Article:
via Fierce Government IT
An audit from the Health and Human Services inspector general questions the ability of private sector hospitals to protect health information in electronic form.
Under the Health Insurance Portability and Accountability Act, more commonly known as HIPAA, hospitals have a duty to protect the confidentiality and integrity of health information. Auditors examined seven hospitals scattered across the United States and in a report dated May 16, say they found 151 security vulnerabilities, 124 of which they categorize as high impact.
The vast majority of high impact vulnerabilities–106 of them–had to do with wireless access safeguards. For example, four hospitals used Wired Equivalent Privacy to protect for wireless networks, despite WEP being widely discredited as an encryption standard.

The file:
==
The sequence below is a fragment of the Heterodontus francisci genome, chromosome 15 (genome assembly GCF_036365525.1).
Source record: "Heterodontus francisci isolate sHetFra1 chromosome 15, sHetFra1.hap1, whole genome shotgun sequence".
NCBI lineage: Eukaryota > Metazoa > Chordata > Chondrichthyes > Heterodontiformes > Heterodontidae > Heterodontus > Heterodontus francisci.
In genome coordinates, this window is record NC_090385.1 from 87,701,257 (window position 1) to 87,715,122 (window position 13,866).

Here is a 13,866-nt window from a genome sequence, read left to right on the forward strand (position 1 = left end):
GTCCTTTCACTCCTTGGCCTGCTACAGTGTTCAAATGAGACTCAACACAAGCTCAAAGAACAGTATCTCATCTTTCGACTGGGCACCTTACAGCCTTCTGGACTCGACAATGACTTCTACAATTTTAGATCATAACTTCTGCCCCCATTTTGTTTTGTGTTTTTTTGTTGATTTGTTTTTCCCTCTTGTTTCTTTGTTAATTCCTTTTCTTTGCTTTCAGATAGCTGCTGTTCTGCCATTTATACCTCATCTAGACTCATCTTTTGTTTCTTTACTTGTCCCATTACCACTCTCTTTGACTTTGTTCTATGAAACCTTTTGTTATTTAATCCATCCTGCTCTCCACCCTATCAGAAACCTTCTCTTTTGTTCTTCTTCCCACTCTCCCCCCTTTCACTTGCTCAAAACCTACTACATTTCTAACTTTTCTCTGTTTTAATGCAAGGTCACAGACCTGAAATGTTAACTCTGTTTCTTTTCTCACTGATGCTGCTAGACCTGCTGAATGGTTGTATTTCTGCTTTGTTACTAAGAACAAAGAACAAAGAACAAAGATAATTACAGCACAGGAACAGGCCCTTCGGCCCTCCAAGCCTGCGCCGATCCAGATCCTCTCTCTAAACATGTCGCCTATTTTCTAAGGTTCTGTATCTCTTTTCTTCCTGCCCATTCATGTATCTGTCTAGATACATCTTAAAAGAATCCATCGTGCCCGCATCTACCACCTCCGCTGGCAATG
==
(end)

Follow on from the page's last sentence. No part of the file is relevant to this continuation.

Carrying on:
Three hospitals had rogue access points, and three hospitals also had no firewall between the wired and wireless networks. In all, five of the seven examined hospitals had wireless-related vulnerabilities, the report says.
All hospitals had some type of integrity control vulnerability, including uninstalled critical operating system patches, outdated antivirus applications, or even operating systems no longer supported by the manufacturer.
Five hospitals had an audit control vulnerability, including not routinely viewing audit logs.
In the official response to the audit, Georgina Verdugo, director of the HHS office for civil rights – which enforces HIPAA – cautioned against drawing conclusions of all U.S. hospitals based on the sample in the audit. She also said that the office has an ongoing compliance review underway.